Find your most hole-ridden jumper, slap some magenta eyeshadow on your eyes and join us for the cultural forecast for the new year…
In the 2020s, it seems like there’s a new TikTok trend or aesthetic each week (clean girl, blokecore, dark academia, indie sleaze, to name a few). It seems like not so long ago that people were painting cow print designs onto their bedroom walls but trends have evolved so frequently since then it now feels like a distant memory.
And as so much of life seems to occur on the internet nowadays, it makes sense as to why our attention spans have drastically shortened, with something new always on the horizon.
But with these ever-emerging trends, it can be difficult to know what’s coming next – seriously, who predicted “frazzled Englishwoman”?
So, to help get you prepped for the upcoming year, I’ve had a go at predicting what trends may make an appearance…
The New 90s is… The 80s!
We’ve brought Y2K back already – and thankfully left a lot of it’s ghastly parts behind – and the 90s, and we’ve even done the 70s, so it only makes sense that the next logical move will be the 80s!
We’ve seen hints of it appear in fashion over the last couple of years, with shoulder pads and lamé making their comebacks, and people have even dabbled in big, bouncy hairstyles.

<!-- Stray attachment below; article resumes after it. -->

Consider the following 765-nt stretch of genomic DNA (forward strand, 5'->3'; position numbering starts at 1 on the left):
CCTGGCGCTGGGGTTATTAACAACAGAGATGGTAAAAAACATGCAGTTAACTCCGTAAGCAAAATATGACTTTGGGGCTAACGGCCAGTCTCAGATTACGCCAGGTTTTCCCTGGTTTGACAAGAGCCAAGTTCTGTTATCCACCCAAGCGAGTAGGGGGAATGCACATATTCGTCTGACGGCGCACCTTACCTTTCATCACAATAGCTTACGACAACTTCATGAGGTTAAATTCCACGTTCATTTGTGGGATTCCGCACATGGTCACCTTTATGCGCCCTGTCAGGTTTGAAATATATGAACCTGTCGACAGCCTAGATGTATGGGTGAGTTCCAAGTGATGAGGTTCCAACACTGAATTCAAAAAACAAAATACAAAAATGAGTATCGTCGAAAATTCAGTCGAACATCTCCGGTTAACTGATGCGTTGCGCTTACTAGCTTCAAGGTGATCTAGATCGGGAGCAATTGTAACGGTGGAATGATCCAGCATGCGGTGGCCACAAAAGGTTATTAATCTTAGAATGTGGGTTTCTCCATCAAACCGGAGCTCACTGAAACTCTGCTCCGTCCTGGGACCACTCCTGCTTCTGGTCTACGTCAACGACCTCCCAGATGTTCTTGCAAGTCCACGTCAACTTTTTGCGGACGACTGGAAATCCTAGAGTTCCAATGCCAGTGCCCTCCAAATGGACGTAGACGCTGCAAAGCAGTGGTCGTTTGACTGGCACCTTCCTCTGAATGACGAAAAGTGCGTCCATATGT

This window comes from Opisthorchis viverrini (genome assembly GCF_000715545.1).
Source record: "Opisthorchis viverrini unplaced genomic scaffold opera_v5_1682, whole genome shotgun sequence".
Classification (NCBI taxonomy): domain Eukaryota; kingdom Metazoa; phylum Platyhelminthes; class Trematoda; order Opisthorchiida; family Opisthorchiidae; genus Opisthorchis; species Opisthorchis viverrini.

With the chokehold that Top Gun’s reboot – Top Gun: Maverick – had on men this year (particularly the porn stash, which was beautifully modelled by Miles Teller), we’re even noticing trends in men’s fashion.
But, there’s a whisper that culturally in general, it’s coming back in a big way – think erotic thrillers, legwarmers and a cocaine aesthetic – yes Cocaine Bear I’m talking about you.
Cottagecore is Out and Folklore Grandma is in…
TikTok trends are ever-evolving – just look at the development of the e-girl aesthetic – and Jane Macfarlane, Brand Creative Director at The Digital Fairy, believes a brand new iteration of a few we’ve already seen is on the horizon and it’s called “folklore grandma”.
“Plenty of trends have honoured wholesome, matriarchal homemakers (cottagecore, coastal grandmother) but in AW23, the folklore grandma will emerge,” she says.
“This trend is modest, motherly and cosy with heavy layers, house slippers and knits. Silhouettes will become snuggly, pastimes will become analogue and accessories will be knitted and crocheted. In beauty, we can expect ruddy blusher, wispy corner lashes, undone hair and outgrown greys.”
The New Indie Sleaze is Everything Sleaze
The original aesthetic was birthed from a style that developed in the mid party scene 2000s that grew in popularity on sites like Tumblr and MySpace.
But now get ready to have the word “sleaze” attached to everything.
“Sleaze will become the new ‘core’ suffix in fashion – from mermaidcore transforming into mermaid sleaze to balletcore and cabincore becoming ballet sleaze and cabin sleaze respectively,” explains Biz Sherbert, Culture Editor at The Digital Fairy.
“Sleazes subvert their source material, making it grungier and edgier, rather than attempting to capture the purest essence of an aesthetic, the way ‘-cores’ do.”
“Slobwear” is The New Athleisure
Described by Macfarlane as “the quiet quitter of aesthetics”, slobwear feels like it has emerged from the work from home-dressing that has become popularised in a post-Covid society.
“In fashion we will see ‘slept-in’ baggy fits, big brother tees, underwear as outerwear and grungy ‘give us nothing’ styling. It’s mostly oversized, possibly torn and absolutely all hanging out. In beauty we can expect lived-in lippy, nap-flushed ‘lazy blush’ and sleepily scraped back hair,” Macfarlane says.